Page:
Devoted to the Propagation and Defense of New Testament Christianity
July 27, 1961
NUMBER 12, PAGE 4,13b

Hobbyistic Literature

F. Y. T.

Several brethren have mentioned to us from time to time that the "church orphan home" enthusiasts are increasingly stressing their hobby in the Bible school literature which they distribute — particularly in the literature of the Gospel Advocate Company. Such, of course, could be expected. And as time goes on it may well be taken for granted that such hobbyistic teachings will be increased rather than diminished, and that gradually the range will be broadened to include defenses of church recreational facilities, church operated schools, and the whole gamut of agencies, projects, institutions, enterprises, and organizations which a fertile denominationalism may devise. Evangelistic associations, such as the original American Christian Missionary Society have been always but the initial wedge; the full harvest of "societyism" comes later. "

Some little time will yet elapse, no doubt, before we find as full scale an endorsement of institutionalism as we found condemnation of it in the G. A. Annual of 1946. The absolute reversal will be only slowly developed, step by step. But that it is well under way (and, ironically, by the same writer) can be observed in such quotations as the following:

"Our lesson text for today (I Timothy 5:3-16) reveals that the church is very definitely obligated in the care of the destitute widow; and, since James included 'the fatherless' in the same passage in which he mentions the widow, and since Paul teaches that it is the duty of the church to care for the widow (1 Tim. 5:16), it follows that it is the responsibility of the church to care for both the fatherless and the widow." (Gospel Advocate Adult Gospel Quarterly, May 4, 1958.)

That paragraph looks innocent enough at first glance. But study it carefully, and note the syllogism:

Major premise: "The church is very definitely obligated in the care of the destitute widow."

Minor premise: The church's obligation for "destitute widow" extends also to the orphan, "since James includes the 'fatherless' in the same passage in which he mentions the widow."

Conclusion: "It follows that it is the responsibility of the church to care for both the fatherless and the widow."

It needs no great thinker to realize at a glance that the minor premise in the above is completely false. All that is required to demonstrate that is an understanding that James and Paul were writing about different things — Paul of the church's obligation toward a very limited group of widows, and James of the individual Christian's obligation toward all widows and all fatherless! We have not a doubt in the world that the writer of this quarterly has no difficulty at all in differentiating between the "faith working through love" of which Paul writes and the "faith apart from works" of which James writes. Both men write of "faith"; but one taught of the faith that saves, the other of the faith that destroys.

In like manner, both men wrote of the "widow". One wrote of the church's obligation to a certain kind of widow; the other wrote of the individual's obligation to widows and fatherless generally. It is that simple.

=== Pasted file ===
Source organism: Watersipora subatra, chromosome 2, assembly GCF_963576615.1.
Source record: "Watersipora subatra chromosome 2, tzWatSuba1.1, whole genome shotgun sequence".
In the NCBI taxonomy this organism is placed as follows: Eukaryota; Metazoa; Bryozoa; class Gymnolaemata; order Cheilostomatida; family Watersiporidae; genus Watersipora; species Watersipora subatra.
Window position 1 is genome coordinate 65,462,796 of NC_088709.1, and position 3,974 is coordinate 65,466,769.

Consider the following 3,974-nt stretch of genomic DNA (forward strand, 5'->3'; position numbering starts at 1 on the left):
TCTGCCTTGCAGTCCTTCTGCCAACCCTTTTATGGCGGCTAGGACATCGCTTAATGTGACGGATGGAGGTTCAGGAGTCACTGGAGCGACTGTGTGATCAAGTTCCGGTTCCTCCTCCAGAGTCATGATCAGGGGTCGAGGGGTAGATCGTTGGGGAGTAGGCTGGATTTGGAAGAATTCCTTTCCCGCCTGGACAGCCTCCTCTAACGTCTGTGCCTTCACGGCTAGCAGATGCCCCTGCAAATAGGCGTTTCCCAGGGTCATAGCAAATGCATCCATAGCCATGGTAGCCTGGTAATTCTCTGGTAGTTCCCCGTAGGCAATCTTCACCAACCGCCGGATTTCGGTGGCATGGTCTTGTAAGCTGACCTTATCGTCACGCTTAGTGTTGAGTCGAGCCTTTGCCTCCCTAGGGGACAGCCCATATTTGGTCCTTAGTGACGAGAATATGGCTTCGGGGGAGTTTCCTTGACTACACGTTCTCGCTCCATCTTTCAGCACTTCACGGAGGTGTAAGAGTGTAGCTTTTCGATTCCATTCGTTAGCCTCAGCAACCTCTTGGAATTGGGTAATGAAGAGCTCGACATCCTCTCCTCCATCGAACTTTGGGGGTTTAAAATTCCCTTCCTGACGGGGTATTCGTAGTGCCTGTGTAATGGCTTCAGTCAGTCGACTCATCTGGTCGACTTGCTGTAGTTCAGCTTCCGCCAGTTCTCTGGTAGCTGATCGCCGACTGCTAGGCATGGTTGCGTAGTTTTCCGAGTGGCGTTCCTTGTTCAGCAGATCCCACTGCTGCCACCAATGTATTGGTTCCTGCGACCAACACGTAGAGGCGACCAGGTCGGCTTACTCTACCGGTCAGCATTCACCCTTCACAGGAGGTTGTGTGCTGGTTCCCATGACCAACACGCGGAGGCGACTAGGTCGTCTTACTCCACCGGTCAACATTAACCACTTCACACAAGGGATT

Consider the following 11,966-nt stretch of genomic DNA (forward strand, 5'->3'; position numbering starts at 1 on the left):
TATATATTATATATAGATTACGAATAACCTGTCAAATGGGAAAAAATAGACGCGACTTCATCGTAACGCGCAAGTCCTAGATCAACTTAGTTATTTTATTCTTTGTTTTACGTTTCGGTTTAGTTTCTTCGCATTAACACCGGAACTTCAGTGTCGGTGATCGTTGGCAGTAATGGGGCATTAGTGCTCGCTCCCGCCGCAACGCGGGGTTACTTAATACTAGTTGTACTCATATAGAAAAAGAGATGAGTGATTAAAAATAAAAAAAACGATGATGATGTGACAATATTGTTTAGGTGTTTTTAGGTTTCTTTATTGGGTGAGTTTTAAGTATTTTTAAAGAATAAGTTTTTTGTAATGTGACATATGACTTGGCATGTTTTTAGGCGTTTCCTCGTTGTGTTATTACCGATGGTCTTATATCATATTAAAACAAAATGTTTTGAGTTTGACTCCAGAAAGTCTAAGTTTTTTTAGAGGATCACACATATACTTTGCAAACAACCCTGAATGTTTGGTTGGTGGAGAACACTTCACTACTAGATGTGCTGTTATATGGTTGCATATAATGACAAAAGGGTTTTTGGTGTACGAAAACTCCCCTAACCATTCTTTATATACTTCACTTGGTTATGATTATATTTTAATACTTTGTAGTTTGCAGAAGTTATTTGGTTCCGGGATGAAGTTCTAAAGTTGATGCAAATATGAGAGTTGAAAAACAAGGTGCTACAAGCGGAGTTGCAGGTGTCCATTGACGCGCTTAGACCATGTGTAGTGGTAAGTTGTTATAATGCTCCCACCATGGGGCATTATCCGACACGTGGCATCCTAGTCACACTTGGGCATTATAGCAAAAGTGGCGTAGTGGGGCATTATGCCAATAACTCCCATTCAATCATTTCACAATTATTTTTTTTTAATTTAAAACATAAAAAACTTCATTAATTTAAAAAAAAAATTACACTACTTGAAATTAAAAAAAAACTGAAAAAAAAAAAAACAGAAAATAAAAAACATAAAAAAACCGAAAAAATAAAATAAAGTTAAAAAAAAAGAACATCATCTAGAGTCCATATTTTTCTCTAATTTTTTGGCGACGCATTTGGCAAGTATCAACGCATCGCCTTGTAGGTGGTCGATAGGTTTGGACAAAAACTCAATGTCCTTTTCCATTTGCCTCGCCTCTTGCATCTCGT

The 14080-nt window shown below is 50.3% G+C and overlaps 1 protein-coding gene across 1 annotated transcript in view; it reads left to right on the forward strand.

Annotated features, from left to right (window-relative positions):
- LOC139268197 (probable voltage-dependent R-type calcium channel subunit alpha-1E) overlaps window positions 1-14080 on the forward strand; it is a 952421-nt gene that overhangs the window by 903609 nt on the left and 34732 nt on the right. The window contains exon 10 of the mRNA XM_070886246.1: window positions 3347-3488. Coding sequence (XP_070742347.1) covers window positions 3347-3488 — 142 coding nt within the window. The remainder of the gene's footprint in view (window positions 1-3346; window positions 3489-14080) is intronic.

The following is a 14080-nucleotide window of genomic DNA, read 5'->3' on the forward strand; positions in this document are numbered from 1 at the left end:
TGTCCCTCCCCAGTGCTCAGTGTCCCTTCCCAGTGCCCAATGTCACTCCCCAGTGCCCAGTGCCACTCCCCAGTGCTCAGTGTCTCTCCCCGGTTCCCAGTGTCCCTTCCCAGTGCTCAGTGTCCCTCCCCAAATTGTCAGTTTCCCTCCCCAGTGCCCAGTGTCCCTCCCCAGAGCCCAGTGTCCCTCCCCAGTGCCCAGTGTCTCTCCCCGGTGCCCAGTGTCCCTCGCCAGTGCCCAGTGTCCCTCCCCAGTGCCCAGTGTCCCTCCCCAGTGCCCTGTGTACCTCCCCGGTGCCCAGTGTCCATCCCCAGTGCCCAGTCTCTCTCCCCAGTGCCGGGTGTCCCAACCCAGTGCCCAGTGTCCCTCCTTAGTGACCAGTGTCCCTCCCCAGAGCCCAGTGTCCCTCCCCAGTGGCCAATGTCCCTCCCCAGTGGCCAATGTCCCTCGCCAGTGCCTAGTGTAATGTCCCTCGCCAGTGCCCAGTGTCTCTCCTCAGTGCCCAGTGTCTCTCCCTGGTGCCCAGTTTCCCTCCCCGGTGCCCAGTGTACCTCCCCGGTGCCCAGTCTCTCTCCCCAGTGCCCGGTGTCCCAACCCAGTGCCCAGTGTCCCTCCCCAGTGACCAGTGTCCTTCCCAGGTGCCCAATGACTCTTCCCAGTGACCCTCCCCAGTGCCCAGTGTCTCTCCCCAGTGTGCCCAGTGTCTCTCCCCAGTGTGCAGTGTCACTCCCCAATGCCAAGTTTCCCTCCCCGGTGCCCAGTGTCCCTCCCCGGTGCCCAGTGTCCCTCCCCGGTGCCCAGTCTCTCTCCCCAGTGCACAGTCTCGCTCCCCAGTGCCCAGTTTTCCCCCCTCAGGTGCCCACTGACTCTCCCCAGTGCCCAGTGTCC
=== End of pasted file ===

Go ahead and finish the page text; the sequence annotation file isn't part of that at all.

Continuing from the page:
We think churches would be well advised to take a long and searching study of the literature they are using in their Bible classes....whether on Sunday, or in Vacation Bible Schools, or otherwise. And the old, old adage that "one does not have to eat the entire egg to find out it is rotten" might well apply here. If instances of false teaching are found on "the orphan home issue," however subtly concealed and camouflaged they may be, it may be well understood that the other (and less palatable) hobbies of these brethren will also gradually be introduced into their class books — church support of hospitals, colleges, youth centers, Gospel Press, and whatever new agencies may be formed from time to time. Elders of congregations have a God-given obligation to guard the flock against false teachers, whether those teachers come in person or in the guise of "Gospel Advocate literature." It is only within the last few years that these brethren have begun to feature their hobbies in their literature; but that such pressing of these false ideas will increase rather than diminish is too obvious to need comment.

And what is the solution? Well, clearly the first step is the total elimination of the literature that teaches falsely; or, if that literature be retained, a most careful analysis of every statement in it, ferreting out the false teachings and warning the students against them. We believe there is evident difference between using the writings of men like Adam Clarke or MacKnight or J. W. McGarvey, all of whom taught error on certain points, but who were open and above-board in their advocacy of such, and using the literature of men who cunningly seek to conceal their hobbyistic heresies and take the unwary by guile — as cited in the quotation above from the Adult Quarterly. The hobbyistic teachers profess a great belief in the "all sufficiency of the church," while seeking in every way to promote movements destined to undermine that concept; they profess a bleeding heart of love for poor, orphaned children, and simultaneously seek to snatch these children from the arms of loving foster parents and confine them in institutions; they decry the "missionary society" from one side of the mouth and spout endless words of propaganda from the other side to build up the kind of organizations they are bemoaning.

Such teachers are false. Their literature is dangerous and destructive. Their writings are constantly open to suspicion. Thoughtful and God-fearing elders will be on guard against such.